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Solo Exhibition May 2021

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AAP Magazine #17: Portrait
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WILD by Helle and Uri Lovevild Golman
On their 25th and last expedition to Gabon, Uri was stabbed by a supposed poacher from Boko Haram on a local market. The next day he died for 2 minutes during heart surgery but luckily Uri survived as his will to live was obviously stronger than death and today he is still grateful for life even sitting in a wheelchair learning how to walk again. Helle is just as much of a fighter, standing by his side for the whole time, dedicating every minute of her life to Uri.
Conversations with Myself by Jo Ann Chaus
After seven years of documenting and exploring my relationships with and within my family of origin, in 2016 I self-published the work Sweetie & Hansom, and began the current series of self-portraits, Conversations with Myself, in which I dress and perform as a mid century woman, appropriating the garb and demeanor of my mother's generation.<
Modern Nomads by Callie Eh
Mongolia is a landlocked country located between China and Russia. It is a vast emptiness that links land and sky and is one of the last few places on the planet where nomadic life is still a living tradition. Mongolia may have various geopolitical, cultural, and geographical meanings. Mongolia consists of historic Outer Mongolia. The province of Inner Mongolia is geographically and politically separate and located in the northern part of China, yet it borders Mongolia.
To Be, Rather Than to Seem by Jefferson Caine Lankford
The American South has an essence that sparingly reveals itself, thus requiring unprecedented determination and patience to photograph all its splendor. Nevertheless, and despite its elusiveness, this essence I am chasing - permeates; it lingers in the air of North Carolina, and when discovered, puts on a magnificent display. This essence appears in the eyes of a jet-black cat within an abandoned barn: it agonizes within the face of an elderly Amish man; it breathes deep within the shadow of a stray dog crossing a back road; it flourishes within the wings of starlings above a farm after heavy rain; it shines on a dilapidated door in the middle of nowhere, and it tirelessly works in the tobacco fields without complaint.
Be the Change by Imani McCray
2020 has presented the world with a myriad of challenges being met in succession. The events that continue to transpire are radically reshaping our societies and mindsets. People have been tasked with navigating the well-being of themselves, their livelihood, and conscious contribution to change. Our individual and collective ability to adapt is continually being pushed. With the future uncertain, we must be proactive in creating our reality. We must be the change we want to see. "Be The Change" is a multifaceted photo-journalistic design series highlighting some amazing people working to shape a better future through vast forms of social justice. I progress the second issue is focused on documenting the changes our society is going through from the frontline.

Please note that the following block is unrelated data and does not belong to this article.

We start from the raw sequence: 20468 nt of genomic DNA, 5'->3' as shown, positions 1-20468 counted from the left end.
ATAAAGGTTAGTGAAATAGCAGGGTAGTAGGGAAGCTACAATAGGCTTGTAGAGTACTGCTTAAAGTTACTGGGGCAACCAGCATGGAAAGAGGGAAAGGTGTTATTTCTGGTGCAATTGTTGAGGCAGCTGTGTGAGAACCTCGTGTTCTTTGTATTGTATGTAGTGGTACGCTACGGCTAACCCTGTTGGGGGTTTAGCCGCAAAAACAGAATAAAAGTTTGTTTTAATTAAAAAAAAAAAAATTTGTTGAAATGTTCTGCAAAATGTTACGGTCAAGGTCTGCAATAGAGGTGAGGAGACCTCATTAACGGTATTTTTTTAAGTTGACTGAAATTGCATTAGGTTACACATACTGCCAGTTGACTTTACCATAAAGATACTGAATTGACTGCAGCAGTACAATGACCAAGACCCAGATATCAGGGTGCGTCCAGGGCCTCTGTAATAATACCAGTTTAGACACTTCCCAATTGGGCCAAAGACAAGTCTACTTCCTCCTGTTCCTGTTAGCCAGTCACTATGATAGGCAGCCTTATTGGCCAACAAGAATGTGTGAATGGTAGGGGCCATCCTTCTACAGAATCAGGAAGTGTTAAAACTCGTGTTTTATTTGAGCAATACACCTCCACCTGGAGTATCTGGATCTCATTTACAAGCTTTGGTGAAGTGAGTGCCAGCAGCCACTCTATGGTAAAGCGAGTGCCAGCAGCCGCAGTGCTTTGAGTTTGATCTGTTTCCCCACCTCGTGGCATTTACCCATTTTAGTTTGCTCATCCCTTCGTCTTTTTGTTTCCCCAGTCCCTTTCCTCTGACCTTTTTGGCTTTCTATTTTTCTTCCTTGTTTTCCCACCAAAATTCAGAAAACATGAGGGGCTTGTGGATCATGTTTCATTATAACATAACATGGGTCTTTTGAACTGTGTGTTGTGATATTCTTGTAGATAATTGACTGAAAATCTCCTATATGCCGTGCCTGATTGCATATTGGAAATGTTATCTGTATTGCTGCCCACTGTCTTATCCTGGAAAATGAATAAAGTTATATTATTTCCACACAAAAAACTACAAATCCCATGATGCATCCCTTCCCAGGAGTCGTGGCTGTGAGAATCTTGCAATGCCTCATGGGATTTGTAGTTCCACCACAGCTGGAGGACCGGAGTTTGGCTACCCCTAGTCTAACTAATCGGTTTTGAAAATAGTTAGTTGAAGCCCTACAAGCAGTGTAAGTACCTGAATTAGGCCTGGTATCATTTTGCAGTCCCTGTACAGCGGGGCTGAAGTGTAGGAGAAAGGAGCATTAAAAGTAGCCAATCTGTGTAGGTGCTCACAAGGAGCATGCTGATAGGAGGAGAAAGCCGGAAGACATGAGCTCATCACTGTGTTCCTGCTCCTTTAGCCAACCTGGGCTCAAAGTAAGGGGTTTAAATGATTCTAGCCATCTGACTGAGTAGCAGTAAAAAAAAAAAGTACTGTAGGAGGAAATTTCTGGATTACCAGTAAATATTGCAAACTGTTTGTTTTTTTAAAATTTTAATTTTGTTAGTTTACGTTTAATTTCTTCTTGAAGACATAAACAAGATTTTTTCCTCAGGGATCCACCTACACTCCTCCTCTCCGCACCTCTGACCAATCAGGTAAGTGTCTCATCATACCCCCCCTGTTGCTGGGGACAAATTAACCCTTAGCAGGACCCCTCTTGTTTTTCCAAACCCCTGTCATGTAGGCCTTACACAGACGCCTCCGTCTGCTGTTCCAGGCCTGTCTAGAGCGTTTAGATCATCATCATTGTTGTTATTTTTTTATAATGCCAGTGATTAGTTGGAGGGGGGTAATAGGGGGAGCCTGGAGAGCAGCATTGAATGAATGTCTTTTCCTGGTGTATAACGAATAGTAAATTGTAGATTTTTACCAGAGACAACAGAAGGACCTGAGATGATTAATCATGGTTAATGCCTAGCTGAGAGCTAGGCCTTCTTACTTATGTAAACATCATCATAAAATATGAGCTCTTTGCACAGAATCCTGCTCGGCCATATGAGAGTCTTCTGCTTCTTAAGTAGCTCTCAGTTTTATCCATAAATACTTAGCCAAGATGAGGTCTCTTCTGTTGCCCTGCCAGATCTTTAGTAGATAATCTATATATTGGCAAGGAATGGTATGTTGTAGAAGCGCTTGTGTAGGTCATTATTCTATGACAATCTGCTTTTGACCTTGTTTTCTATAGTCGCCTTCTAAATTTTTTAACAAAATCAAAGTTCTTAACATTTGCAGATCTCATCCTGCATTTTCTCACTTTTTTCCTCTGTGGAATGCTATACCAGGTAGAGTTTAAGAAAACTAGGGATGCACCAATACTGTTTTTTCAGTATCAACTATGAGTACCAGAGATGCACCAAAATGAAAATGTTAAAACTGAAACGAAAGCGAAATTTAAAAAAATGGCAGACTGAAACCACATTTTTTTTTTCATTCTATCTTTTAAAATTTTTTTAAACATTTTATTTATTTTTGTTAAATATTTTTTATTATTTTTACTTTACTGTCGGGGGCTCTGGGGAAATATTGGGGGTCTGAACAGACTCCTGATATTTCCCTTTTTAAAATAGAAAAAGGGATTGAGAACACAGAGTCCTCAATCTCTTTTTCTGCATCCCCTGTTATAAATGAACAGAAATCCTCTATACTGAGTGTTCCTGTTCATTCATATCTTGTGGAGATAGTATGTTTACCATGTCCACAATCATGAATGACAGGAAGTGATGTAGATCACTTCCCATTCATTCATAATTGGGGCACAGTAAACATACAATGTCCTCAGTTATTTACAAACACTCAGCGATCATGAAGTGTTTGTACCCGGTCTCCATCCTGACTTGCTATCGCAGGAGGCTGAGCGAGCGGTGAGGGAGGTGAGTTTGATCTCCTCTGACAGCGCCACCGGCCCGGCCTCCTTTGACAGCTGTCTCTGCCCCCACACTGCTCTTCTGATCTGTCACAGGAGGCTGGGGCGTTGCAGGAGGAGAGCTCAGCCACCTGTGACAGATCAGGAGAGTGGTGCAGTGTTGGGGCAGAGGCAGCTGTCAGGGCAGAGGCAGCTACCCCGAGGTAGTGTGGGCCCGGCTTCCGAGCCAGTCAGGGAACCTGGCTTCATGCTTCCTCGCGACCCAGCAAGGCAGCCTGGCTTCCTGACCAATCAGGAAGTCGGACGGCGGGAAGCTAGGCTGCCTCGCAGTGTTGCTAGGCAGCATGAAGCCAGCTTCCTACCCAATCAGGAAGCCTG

Doug’s Gym: The Last of Its Kind by Norm Diamond
On my first trip to Doug's Gym in downtown Dallas, I climbed a sagging wooden staircase to find a rundown old gym with peeling paint, sagging tin ceiling, and ancient equipment. It was dilapidated to the point of beauty. I had avoided gyms for most of my life, but I joined this one for its themes of memory, loss, and mortality, which have preoccupied me in my photography.
Shard by Ruth Lauer Manenti
This ongoing series of photos called Shard was made over the last 4 years during which time I was wanting to see whether I could place objects on a table as arrangements for unspoken emotions. In 2017-18 I was unwell. It wasn't mental illness but the line between that and trauma was sometimes hard to find. I stayed indoors and at home as much as possible.
I Am Always Here by Tom McGahan
I've walked the banks of this river for as long as I can remember, looking for something, looking for nothing, looking for her. This landscape forever changing with every tide, never knowing what it may bring, muddy salty paths never really going anywhere, no destination, no arriving, walk some and maybe more turn back towards home, refreshed, windswept, sun kissed, sore feet, dry mouth, made an image or two, sometimes none
The Art Of Disappearing by Harry Fisch
I have been visiting Ethiopia and the Arbores for years. This situation, unfortunately, is not uncommon in the South of the country. In time, these individuals start to simply appear to be "the others." First, this happens very gradually, and then the process accelerates. The Arbore are being relocates.
Call for Entries
AAP Magazine #17: Portrait
Publish your work in our printed magazine and win $1,000 cash prizes